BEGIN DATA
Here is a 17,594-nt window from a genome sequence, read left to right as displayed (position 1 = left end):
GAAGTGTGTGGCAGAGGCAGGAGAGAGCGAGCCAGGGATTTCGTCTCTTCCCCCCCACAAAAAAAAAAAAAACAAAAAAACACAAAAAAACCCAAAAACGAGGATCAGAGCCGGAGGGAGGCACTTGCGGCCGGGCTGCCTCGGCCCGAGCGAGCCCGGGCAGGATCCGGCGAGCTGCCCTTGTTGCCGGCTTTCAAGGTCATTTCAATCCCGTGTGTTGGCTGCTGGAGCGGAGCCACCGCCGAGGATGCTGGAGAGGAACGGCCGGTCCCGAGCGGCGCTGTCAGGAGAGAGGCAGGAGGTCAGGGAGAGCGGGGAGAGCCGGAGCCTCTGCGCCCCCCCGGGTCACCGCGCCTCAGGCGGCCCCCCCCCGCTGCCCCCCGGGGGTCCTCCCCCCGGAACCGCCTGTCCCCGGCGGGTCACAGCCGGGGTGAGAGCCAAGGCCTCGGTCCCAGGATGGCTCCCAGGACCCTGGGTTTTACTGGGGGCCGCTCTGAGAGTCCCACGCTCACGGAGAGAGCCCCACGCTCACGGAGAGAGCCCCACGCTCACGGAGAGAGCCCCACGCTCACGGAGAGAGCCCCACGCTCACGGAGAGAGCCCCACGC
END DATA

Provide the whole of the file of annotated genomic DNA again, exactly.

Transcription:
Here is a 17,594-nt window from a genome sequence, read left to right as displayed (position 1 = left end):
GAAGTGTGTGGCAGAGGCAGGAGAGAGCGAGCCAGGGATTTCGTCTCTTCCCCCCCACAAAAAAAAAAAAAACAAAAAAACACAAAAAAACCCAAAAACGAGGATCAGAGCCGGAGGGAGGCACTTGCGGCCGGGCTGCCTCGGCCCGAGCGAGCCCGGGCAGGATCCGGCGAGCTGCCCTTGTTGCCGGCTTTCAAGGTCATTTCAATCCCGTGTGTTGGCTGCTGGAGCGGAGCCACCGCCGAGGATGCTGGAGAGGAACGGCCGGTCCCGAGCGGCGCTGTCAGGAGAGAGGCAGGAGGTCAGGGAGAGCGGGGAGAGCCGGAGCCTCTGCGCCCCCCCGGGTCACCGCGCCTCAGGCGGCCCCCCCCCGCTGCCCCCCGGGGGTCCTCCCCCCGGAACCGCCTGTCCCCGGCGGGTCACAGCCGGGGTGAGAGCCAAGGCCTCGGTCCCAGGATGGCTCCCAGGACCCTGGGTTTTACTGGGGGCCGCTCTGAGAGTCCCACGCTCACGGAGAGAGCCCCACGCTCACGGAGAGAGCCCCACGCTCACGGAGAGAGCCCCACGCTCACGGAGAGAGCCCCACGCTCACGGAGAGAGCCCCACGC